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Where Does the Research Money Go?

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UPDATE: CBC has recently put out an article directly related to this Post from Kevin Murphy:

https://www.cbc.ca/radio/whitecoat/ovarian-cancer-surgery-1.6876190

I have wanted for some years now to write a summary report describing the research that our donations contribute to and what outcomes have been generated from that research. It is easy to ask for donations for cancer research because most people are happy to give for a worthy cause. The term 'cancer research', however, represents a very complicated process by which answers to the intricate questions regarding cancer and its treatment can be brought to light. By describing the results of some of the research R2S has funded, I hope to help our team understand what remarkable progress we have supported.

What follows is the first installment of a series of blogs describing the outcomes of research that Ride 2 Survive has supported.

The Canadian Cancer Society sponsors a wide variety of research some of which involves trying to sort out how various molecules at the cellular level work to enhance cancer growth or inhibit it. Much of this has uncovered the genetic control over specific proteins and how they function within cancer cells or within its environment. Other forms of research include studying how cancers respond to treatment and how treatment resistance evolves within cancer cells. More recently, the Cancer Society has supported research studying outcomes of treatment at the population level. In other words, what happens when a treatment protocol is applied uniformly throughout a population of people suffering from a certain cancer or if the protocol is used to prevent certain cancers from developing?

The Use of Opportunistic Salpingectomy (Fallopian Tube Removal) to Prevent Ovarian Cancer

Ovarian cancer has been one of the hard-to-treat cancers as it is often found at an advanced degree of spread. Developing effective screening protocols for the general population has been a struggle. Trying to prevent ovarian cancer has been even more difficult. By focusing on populations at higher risk screening and prevention can provide better results. For some time, it has been known that women who carry a specific mutation (BRCA1/2) are at higher risk of developing breast and ovarian cancers. While the risk of an average woman in the general population developing ovarian cancer is about 1-2%, those with a BRCA1/2 mutation are at considerably higher risk. In those women, it is recommended to remove both the ovaries and fallopian tubes. This provides an 80% reduction in the risk of ovarian cancer. The problem with removing ovaries in the general population is the risk of significant side effects including coronary heart disease, osteoporosis, and higher risk of death. Since 80% of aggressive ovarian cancers arise in the general population, another method of prevention is needed.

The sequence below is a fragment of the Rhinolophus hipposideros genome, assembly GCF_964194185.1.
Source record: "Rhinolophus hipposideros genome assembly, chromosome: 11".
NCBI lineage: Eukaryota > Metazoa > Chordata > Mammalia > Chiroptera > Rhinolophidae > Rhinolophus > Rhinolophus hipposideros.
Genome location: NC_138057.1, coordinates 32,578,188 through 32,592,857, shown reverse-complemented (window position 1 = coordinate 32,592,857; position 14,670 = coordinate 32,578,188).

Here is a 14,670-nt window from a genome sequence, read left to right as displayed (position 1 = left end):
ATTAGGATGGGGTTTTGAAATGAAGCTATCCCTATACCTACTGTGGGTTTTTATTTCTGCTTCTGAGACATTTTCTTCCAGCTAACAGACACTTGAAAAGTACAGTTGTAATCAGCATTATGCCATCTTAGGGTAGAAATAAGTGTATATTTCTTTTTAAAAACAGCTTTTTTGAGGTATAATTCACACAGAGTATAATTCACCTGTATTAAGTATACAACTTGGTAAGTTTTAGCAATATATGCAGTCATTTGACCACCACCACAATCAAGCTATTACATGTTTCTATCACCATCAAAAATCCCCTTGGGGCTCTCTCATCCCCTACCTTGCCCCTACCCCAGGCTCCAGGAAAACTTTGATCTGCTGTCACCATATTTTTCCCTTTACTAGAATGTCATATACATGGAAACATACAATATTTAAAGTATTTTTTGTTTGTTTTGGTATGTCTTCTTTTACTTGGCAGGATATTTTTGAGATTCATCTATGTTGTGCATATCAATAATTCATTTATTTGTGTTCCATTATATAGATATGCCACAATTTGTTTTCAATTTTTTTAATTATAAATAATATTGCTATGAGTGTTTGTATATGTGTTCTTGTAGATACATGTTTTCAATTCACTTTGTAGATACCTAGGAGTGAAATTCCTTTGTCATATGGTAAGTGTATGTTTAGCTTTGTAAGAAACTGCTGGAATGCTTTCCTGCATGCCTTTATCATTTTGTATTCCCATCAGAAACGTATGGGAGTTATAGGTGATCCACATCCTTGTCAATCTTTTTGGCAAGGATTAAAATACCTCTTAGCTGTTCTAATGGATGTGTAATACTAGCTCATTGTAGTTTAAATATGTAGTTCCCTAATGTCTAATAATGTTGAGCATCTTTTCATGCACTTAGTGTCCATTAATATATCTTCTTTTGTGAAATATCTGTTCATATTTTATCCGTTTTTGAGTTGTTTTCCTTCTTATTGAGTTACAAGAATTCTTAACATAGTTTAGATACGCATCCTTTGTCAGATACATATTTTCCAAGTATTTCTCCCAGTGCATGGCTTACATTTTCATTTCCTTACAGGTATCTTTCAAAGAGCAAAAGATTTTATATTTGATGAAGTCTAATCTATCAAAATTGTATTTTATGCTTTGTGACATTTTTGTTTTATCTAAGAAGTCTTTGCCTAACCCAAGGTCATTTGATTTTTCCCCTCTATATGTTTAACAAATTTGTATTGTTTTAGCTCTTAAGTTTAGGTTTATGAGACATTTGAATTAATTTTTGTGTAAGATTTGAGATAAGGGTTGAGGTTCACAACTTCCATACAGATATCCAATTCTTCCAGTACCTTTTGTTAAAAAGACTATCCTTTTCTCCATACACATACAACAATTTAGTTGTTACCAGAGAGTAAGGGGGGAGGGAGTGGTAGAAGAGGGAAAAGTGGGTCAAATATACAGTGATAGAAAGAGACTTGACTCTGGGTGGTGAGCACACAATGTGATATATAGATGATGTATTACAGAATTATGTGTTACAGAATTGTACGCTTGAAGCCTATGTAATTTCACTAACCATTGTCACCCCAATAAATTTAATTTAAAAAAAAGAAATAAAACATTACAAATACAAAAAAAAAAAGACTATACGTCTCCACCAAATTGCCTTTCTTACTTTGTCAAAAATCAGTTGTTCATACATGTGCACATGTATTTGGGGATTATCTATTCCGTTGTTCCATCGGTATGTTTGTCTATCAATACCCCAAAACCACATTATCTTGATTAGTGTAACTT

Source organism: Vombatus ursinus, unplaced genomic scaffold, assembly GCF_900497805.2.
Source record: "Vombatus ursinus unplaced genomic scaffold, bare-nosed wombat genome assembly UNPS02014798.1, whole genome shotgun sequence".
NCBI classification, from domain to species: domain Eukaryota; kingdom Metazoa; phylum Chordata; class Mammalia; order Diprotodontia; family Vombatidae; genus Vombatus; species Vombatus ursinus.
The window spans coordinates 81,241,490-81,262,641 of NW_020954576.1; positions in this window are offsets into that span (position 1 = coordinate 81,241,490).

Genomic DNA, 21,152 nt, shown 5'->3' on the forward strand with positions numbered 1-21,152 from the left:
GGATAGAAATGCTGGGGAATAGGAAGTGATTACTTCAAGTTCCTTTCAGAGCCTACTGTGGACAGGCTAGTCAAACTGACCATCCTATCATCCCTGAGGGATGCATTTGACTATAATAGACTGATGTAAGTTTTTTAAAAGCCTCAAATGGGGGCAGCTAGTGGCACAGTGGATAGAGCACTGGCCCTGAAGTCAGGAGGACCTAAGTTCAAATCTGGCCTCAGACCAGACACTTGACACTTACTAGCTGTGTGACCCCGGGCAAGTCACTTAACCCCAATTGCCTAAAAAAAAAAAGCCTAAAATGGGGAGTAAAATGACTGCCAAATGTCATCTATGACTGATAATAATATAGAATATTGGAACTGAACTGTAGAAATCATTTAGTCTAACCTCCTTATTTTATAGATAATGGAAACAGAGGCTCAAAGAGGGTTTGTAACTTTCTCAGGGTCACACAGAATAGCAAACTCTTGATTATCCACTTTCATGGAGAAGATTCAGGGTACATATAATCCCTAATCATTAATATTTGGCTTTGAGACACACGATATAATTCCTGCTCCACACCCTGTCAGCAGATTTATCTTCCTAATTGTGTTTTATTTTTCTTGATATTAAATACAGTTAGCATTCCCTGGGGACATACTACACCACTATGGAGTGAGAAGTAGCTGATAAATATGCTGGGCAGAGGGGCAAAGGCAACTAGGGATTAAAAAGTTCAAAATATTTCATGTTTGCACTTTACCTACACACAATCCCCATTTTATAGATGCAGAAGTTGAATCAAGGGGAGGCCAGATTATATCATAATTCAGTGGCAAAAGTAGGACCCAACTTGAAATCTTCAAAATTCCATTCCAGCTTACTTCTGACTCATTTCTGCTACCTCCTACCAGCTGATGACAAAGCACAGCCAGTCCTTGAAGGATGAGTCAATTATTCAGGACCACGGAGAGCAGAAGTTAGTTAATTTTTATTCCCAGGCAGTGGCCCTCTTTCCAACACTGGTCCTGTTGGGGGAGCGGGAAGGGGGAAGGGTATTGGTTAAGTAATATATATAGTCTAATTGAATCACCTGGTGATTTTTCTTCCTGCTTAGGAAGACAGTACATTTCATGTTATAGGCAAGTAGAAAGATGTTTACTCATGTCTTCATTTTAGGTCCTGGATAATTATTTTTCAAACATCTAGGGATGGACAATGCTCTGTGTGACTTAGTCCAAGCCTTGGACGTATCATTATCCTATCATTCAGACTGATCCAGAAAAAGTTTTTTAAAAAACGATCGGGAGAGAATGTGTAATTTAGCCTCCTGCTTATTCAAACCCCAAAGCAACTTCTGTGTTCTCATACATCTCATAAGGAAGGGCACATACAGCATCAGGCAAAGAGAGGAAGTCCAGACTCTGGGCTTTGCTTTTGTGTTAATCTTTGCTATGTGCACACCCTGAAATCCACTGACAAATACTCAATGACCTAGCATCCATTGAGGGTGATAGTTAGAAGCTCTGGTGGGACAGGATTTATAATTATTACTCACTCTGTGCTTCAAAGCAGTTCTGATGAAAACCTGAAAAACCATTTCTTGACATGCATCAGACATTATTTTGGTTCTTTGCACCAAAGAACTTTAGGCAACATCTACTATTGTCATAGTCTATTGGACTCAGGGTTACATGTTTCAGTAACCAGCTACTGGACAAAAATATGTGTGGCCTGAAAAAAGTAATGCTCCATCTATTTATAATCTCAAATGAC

Research conducted at many cancer research centers, including BC Cancer, have shown that most ovarian cancers originate from the fallopian tubes rather than the ovaries themselves.

That information has led to the use of 'opportunistic salpingectomy' at a time when women are undergoing a planned gynecologic procedure such as a hysterectomy. This involves removing the whole of the fallopian tubes and leaving the ovaries. This technique avoids the consequences of a premature menopause.

In 2010, the BC Cancer Gynecologic Tumor Group in association with gynecologic surgeons throughout the province proposed a protocol where women who were scheduled for a hysterectomy for a benign condition or tubal ligation (having the tubes tied) would instead have their fallopian tubes removed. From 2014 through to 2017, Ride 2 Survive contributed $225,000 for researchers, led by Dr. Gillian Hanley to perform a population-based study comparing the number of ovarian cancers occurring in a group of women who underwent opportunistic salpingectomy versus women who underwent a hysterectomy alone or a tubal ligation.

For those who wish to review the study in its details the reference is here:

DOI: 10.1001/jamanetworkopen.2021.47343

The population studied included 25,889 women undergoing an opportunistic salpingectomy and 32,080 who were the control group undergoing hysterectomy alone or tubal ligation. The two groups were fairly matched for important factors that contribute to the development of ovarian cancers.

In the control group, after approximately 7 years of follow up there were 36 patients with ovarian cancers and in the opportunistic salpingectomy group, there 5 or less ovarian cancers after 3 years of follow up. Colorectal and breast cancers were evenly distributed between the two groups, suggesting that the differences seen were not due to a selection bias.

The results of the study demonstrate the impact of a relatively simple surgical procedure in the prevention of a hard-to-treat cancer. Imagine how many ovarian cancers will be prevented once this protocol is adopted across the world.

When we ask for donations to the Canadian Cancer Society, we can point to this study as an example of what we can accomplish as members of the Ride 2 Survive.

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Wednesday, 19 June 2024